The news that one to two trillion-dollar worth of minerals lie buried under the dusty and dreary soil of Afghanistan has made waves across the world. Eager resource extractors are eyeing Afghanistan with renewed interest. Iron, copper, cobalt, gold and lithium are among the many minerals that are said to lie embedded in Afghan soil. Geologists have known this for a long time and China has already put in place plans to dig up and carry away billions of dollars worth of copper.

Interestingly, so far it is the United States and western powers that have spent money providing security in Afghanistan, while it is the Chinese who have got their hands on Afghan copper. Perhaps that is the payoff to China for its implicit support to US occupation of Afghanistan. One must not put the cart before the horse. Afghanistan’s untapped wealth can only be put to good use, in the interests of the Afghan people, when peace and security return to this unfortunate land. Afghans have been denied peace and security not only by enemies within the country but enemies outside, especially Pakistan.
The world needs to invest in the well-being and educational and economic empowerment of Afgans so that they can tap into their own wealth. India is contributing in this regard and India’s investment in education, health, roads and railways in Afghanistan will help it tap its own human resources.
Unless the Afghan people are empowered, the discovery of natural resources can only be a curse, not a blessing.


Abbot to acquire piramal healthcare

Abbott India has acquired the healthcare solutions business of Piramal Healthcare to become number one pharmaceutical company in India. The assets to be transferred include the company's manufacturing facilities at Baddi, Himachal Pradesh and rights to around 350 brands.

The deal, which is likely to be completed by September 2010, will entail an upfront payment of $2.12 billion to Piramal. An additional $400 million will be paid annually for next four years.

Going ahead, Piramal will now be left with its CRAMS, critical care business and some OTC businesses.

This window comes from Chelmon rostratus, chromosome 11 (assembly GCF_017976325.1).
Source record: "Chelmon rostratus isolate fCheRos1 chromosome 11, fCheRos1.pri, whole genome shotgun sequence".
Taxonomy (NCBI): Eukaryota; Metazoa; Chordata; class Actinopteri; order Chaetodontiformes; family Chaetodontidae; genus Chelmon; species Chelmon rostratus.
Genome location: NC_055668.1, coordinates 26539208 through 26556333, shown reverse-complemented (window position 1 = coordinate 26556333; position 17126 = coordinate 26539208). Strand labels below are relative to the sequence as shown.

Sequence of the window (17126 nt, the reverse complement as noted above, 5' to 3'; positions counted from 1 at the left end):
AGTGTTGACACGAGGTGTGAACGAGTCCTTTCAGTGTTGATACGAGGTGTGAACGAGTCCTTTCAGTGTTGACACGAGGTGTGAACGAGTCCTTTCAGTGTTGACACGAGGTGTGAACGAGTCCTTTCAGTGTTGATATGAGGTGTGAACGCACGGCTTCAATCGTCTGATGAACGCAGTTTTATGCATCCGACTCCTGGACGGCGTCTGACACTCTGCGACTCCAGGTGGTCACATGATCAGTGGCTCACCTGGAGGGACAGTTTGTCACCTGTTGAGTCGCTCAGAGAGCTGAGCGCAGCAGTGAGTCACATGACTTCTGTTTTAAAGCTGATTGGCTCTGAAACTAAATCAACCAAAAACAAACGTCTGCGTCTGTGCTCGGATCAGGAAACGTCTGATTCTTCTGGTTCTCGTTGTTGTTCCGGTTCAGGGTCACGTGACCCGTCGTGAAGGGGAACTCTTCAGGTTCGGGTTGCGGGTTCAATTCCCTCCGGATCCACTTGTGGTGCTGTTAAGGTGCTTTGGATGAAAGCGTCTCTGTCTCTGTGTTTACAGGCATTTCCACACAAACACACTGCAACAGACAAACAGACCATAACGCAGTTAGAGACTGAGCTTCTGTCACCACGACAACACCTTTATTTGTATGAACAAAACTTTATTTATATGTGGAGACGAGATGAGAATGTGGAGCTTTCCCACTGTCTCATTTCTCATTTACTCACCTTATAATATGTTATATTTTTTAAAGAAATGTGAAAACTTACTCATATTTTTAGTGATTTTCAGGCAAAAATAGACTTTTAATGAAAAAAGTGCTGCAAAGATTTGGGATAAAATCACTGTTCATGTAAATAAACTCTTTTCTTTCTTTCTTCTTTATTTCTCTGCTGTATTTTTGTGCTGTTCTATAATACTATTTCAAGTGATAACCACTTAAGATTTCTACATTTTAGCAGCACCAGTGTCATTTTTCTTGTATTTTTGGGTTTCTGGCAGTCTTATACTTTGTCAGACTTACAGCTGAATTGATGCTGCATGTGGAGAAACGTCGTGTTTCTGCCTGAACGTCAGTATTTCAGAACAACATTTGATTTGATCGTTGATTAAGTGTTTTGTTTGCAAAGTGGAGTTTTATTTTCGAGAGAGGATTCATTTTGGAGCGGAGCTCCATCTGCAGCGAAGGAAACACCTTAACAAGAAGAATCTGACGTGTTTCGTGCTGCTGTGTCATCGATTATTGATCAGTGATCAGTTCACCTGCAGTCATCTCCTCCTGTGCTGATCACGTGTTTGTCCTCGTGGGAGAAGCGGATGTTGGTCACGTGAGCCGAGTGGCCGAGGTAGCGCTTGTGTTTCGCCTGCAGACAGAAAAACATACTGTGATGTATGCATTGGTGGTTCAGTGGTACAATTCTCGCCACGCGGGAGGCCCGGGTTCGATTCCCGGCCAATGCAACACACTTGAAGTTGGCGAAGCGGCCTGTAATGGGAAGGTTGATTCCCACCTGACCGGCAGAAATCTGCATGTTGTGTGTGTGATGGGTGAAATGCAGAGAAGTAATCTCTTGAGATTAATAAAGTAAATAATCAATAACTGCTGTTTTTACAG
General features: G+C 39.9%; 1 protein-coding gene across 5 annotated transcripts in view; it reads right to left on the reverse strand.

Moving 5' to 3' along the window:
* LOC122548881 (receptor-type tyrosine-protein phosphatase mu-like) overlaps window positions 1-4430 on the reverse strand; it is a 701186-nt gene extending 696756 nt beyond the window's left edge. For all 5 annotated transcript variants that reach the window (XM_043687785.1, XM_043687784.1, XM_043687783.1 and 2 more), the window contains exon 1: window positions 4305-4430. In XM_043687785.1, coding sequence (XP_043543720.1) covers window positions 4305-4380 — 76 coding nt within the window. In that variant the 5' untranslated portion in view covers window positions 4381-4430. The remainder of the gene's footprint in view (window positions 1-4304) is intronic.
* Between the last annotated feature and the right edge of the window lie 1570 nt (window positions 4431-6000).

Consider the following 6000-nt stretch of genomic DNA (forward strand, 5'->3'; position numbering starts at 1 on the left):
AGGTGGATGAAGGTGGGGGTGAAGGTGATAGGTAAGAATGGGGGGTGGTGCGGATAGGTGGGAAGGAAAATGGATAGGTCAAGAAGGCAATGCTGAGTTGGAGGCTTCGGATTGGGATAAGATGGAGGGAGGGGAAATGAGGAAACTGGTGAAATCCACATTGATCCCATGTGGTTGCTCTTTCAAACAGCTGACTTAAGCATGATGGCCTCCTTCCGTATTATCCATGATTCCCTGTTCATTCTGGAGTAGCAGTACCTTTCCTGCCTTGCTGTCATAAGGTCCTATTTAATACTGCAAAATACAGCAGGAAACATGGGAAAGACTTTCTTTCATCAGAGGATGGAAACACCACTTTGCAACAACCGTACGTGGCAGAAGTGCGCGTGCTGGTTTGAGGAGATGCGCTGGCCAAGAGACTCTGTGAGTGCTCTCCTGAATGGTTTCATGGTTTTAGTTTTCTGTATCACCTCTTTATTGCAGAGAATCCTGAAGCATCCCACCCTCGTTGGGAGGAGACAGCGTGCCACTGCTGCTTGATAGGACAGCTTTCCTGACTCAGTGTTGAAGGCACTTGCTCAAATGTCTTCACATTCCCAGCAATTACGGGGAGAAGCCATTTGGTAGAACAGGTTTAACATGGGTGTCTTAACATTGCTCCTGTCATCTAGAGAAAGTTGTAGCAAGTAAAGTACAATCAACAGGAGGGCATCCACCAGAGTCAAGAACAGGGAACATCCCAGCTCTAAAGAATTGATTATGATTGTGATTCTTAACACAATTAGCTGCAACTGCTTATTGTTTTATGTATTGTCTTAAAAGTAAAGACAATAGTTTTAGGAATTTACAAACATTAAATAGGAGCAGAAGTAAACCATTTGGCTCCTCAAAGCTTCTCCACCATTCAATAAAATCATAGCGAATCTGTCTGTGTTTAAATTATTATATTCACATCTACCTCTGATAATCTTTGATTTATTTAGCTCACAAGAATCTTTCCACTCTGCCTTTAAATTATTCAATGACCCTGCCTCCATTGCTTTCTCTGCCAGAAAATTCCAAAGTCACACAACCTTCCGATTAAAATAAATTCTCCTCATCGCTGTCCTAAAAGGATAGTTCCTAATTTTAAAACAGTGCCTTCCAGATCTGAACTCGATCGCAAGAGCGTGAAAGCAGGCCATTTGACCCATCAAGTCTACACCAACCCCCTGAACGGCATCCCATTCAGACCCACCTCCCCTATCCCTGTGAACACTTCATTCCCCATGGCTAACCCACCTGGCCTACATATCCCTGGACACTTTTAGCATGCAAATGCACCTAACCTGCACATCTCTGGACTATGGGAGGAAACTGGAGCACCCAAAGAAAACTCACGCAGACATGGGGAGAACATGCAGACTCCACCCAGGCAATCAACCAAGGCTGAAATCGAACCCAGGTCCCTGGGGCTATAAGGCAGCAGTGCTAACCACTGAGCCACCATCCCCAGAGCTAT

Two indian comapnies in the list of top 10 US generic player

In a first, two Indian drug firms, Lupin Ltd and Dr Reddy’s Ltd, have made it to the list of top 10 generic companies in the fiercely competitive US market, placed eighth and tenth, respectively, in 2009.

These companies have improved their standing in the $34-billion US generic market. Lupin and DRL have also emerged as the fastest growing among the top 10 generic players in the US market, with Lupin growing at 50% and DRL at 40% just when three big players in the top-10 club have shown negative growth. The US generic drugs market is estimated to grow at a CAGR of 8.8% during 2010-2013.

Lupin and DRL’s growth figures also outshine the average growth recorded by the top 10 generic firms at 6.5% in 2009 and the average growth of global pharma industry at just over 5.5%. While Lupin has climbed two notches up to the eighth position by improving its market share from 2.5% in 2008 to over 3.5% in 2009, DRL has broken into the hallowed league year by bettering its market share to 2.7% from 2.1%, according to the National Prescription Audit conducted by IMS in the US.


Education- india calling

The cabinet on Monday approved a proposal to allow foreign universities to set up campuses. This proposal cld have potential to have the same impact as the post-1991 opening up had on the overall economy. The best case scenario is global best practices coming in and forcing Indian higher education to reform in the face of competition. The worst case scenario is second-class institutions coming in and that too only in areas with good revenue potential, taking away some of the good teachers from leading national institutions and eventually having little impact on the overall scene in terms of quality or quantity. Some of the leading institutions in the world have indicated that they are in no hurry to come, but this is just the beginning of a long process and the attractiveness of India as a market for higher education and catchment area for good students will only grow over time.